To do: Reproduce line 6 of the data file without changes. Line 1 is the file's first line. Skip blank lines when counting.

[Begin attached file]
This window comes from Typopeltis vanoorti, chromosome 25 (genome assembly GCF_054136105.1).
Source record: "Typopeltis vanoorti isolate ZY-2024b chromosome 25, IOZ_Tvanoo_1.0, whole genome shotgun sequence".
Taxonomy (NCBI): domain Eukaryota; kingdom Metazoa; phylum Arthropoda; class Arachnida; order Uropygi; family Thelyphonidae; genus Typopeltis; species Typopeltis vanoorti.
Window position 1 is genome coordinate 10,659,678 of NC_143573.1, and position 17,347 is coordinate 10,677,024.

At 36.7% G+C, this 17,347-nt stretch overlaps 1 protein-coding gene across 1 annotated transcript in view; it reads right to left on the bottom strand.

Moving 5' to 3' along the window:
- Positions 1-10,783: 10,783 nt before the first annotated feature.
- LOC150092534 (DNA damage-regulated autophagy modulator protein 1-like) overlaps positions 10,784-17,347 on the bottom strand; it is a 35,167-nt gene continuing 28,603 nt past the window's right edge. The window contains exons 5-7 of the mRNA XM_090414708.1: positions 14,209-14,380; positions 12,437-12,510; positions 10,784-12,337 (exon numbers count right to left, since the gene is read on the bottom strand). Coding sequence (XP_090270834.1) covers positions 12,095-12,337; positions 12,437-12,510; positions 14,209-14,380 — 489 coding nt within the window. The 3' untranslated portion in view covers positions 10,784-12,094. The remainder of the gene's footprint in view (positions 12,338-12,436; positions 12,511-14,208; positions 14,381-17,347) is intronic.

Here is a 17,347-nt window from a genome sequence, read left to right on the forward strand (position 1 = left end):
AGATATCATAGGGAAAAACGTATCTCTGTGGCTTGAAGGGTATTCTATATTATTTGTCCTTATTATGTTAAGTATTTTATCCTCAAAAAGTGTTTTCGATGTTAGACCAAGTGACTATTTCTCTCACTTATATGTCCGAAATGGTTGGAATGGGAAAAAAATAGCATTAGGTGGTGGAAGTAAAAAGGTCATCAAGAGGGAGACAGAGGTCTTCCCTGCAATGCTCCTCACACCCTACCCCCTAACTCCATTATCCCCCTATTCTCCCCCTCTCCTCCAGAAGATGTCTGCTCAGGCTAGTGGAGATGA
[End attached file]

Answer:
Moving 5' to 3' along the window: